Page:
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Going the Distance

Posted on: March 26, 2019

Lena Kendall traveled 20 miles a day in Chicago traffic to take her son to school. Through rain, sleet and snow, she never regretted the commute from 91st and Ashland to Belmont and Kolmar.

Kendall’s situation is not unique. About 45 percent of students in Chicago travel outside their neighborhood school boundary. Kendall’s purpose for traveling was to provide her son, who has high-functioning autism and Asperger’s Syndrome, with a quality education. “I drove for the purpose of my son to attend Intrinsic Schools.”

Intrinsic is one of 122 charter public schools in Chicago’s public school system. Nearly 15 percent of Chicago’s charter students receive special education and related services annually. Nationally, about 6.4 million students – roughly 13 percent of the student population between ages 6-21 – receive special education services and support every year.

Although earning Chicago’s highest “Level 1+” school rating, the decision to attend Intrinsic was a dubious choice for Kendall. As a former Chicago district middle school teacher, she admitted to being “staunchly anti-charter.”

“I bought into the negative narrative about charter public schools. I believed all the myths – charters take away money from district school kids, charters are unregulated schools, kids in special education are pushed out, and everything else that is told,” Kendall said.

“It was a friend, whose husband was a science teacher at a charter school, who encouraged me to learn about charter public schools,” she said. “Later, I came across a video of Intrinsic Schools and really liked what I saw and ended up applying.”

“It was important to me to place my son in a supportive school environment,” said Kendall, who shared that her son had been bullied in a previous school. “Parents know the difference between a good and bad school.”

Along with a supportive environment, Kendall sought a school that would offer curriculum best suited to her son’s needs, strengths and interests. When she received the acceptance call from Intrinsic, the opportunity for a new life began.

“At Intrinsic, teachers see students as people, not someone just sitting at a desk. Kids are held accountable for their education and that’s evident in the school’s student-led, parent-teacher conferences. There is genuine respect between teachers and students. A lot of high-fiving happens in the school’s hallways,” said Kendall.

Intrinsic’s classroom structure allowed her son “to get the maximum effect in learning. He received one-on-one attention, a cooperative and project-based learning environment that incorporated technology. And for the first time, my son said to me that he wasn’t feeling lost or missed out on what other students were receiving. He told me that he contributes to the classroom. He joined clubs and, during his senior year, tried out for drama which, for a child with autism, is nearly unthinkable. It was a very proud moment for me as a mom.”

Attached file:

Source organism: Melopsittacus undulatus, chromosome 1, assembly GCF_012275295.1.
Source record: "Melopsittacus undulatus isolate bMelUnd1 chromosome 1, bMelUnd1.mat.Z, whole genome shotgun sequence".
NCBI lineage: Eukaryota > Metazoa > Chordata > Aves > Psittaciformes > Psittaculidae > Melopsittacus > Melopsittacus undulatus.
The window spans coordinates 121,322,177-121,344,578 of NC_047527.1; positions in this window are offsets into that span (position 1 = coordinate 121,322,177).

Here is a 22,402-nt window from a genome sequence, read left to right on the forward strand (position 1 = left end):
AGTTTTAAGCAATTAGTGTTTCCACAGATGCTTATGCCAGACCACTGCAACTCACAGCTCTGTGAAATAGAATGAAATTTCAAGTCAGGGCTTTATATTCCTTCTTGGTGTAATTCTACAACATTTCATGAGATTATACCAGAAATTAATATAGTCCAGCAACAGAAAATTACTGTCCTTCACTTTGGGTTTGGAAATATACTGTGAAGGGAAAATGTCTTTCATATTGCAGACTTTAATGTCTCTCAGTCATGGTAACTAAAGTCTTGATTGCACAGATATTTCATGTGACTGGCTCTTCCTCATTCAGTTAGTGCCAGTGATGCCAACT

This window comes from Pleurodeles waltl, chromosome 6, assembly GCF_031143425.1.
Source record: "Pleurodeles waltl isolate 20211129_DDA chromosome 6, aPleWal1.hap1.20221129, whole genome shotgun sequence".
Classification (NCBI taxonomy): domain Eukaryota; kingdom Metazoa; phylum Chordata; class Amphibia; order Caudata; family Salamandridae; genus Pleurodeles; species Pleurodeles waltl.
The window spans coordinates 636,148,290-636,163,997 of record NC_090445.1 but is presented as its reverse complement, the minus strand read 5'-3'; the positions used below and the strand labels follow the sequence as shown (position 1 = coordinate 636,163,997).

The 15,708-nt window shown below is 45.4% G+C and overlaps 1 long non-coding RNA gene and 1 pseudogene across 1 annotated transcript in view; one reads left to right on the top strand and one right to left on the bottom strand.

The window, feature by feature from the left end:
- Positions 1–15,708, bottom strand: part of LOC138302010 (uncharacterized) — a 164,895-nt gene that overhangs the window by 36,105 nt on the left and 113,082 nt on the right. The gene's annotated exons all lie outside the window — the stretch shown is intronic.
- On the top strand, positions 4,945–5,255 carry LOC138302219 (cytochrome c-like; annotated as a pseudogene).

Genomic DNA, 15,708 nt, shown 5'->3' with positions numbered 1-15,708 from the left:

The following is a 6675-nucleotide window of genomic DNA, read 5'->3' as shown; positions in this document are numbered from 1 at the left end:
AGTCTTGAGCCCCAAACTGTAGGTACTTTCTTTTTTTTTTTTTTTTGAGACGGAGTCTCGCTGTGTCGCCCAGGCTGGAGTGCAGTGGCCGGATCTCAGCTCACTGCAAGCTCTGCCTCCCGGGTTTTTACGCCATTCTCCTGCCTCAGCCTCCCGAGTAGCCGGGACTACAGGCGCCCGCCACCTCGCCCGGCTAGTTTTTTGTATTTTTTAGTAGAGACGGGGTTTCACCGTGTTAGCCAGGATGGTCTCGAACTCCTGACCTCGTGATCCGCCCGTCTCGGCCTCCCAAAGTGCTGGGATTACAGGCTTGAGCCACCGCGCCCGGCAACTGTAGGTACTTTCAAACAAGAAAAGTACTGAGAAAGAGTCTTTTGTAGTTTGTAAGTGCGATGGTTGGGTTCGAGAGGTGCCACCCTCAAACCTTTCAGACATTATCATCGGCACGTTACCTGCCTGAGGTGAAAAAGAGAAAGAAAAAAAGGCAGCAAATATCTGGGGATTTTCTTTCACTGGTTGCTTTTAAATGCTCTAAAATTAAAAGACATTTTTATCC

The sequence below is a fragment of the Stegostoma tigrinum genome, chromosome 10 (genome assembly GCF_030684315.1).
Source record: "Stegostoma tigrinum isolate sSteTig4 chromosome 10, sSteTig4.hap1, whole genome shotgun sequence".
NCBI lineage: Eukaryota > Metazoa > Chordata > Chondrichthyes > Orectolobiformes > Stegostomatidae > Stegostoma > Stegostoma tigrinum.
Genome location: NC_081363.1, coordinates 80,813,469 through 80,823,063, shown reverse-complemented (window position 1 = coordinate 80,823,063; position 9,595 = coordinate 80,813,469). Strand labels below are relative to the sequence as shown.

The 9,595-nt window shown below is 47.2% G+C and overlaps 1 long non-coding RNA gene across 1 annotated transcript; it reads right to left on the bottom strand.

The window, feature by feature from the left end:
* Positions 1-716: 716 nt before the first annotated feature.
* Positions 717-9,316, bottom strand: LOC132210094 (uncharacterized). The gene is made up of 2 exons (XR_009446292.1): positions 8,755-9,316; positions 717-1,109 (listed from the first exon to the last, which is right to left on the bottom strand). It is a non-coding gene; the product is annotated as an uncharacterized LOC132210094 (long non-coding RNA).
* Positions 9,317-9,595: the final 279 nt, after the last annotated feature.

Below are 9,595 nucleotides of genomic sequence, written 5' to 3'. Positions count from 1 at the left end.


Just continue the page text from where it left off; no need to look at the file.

Today, Kendall’s son is a first-year student at National Louis University. “When he graduated from Intrinsic, I encouraged him to seek a certification, but he had enough confidence to attend a university.”

“Student outcome is a proof-point regarding the quality of charter public schools, particularly among students who receive special education” according to Adrian Segura, senior manager of city affairs at the Illinois Network of Charter Schools (INCS). Every six weeks, INCS convenes a meeting among special education directors, case managers, and teachers from across the state to discuss programming, advocacy and other topics regarding special education services and support.

“There are some 64,710 families across Illinois who have chosen a charter public education, and there is a reason for that. Charter public schools aim to provide a range of options, so that parents can choose the school that best fits their child’s needs,” said Segura.

Despite myths, “charters are free, public schools that are innovative and responsive to the needs of students, teachers and families and held strictly accountable to high-performance standards,” he said. “Each charter public school has a strong plan for fiscal accountability and sustainability as stewards of taxpayer dollars, evaluated annually by third-party auditors.”

“Do not fall prey to the propaganda about charter public schools – not all schools are the same,” contends Kendall. “Charter public schools are high-quality schools, each with a unique mission and passion. It’s about doing your research and selecting a school that aligns with your child’s needs and strengths.”

Kendall advises families, who are navigating the Chicago school system to “stay engaged with your school of choice and be honest with your child’s teachers and school administration. Your school of choice can only deliver a great product when you are honest with your input. Also let them know what’s good, so that they can continue that quality and keep what’s working for your child.”

“It’s my deepest desire that children across Chicago be given access to an expert, dedicated and innovative education – the kind that is offered at charter public schools like Intrinsic Schools,” said Kendall. “Know your choices.”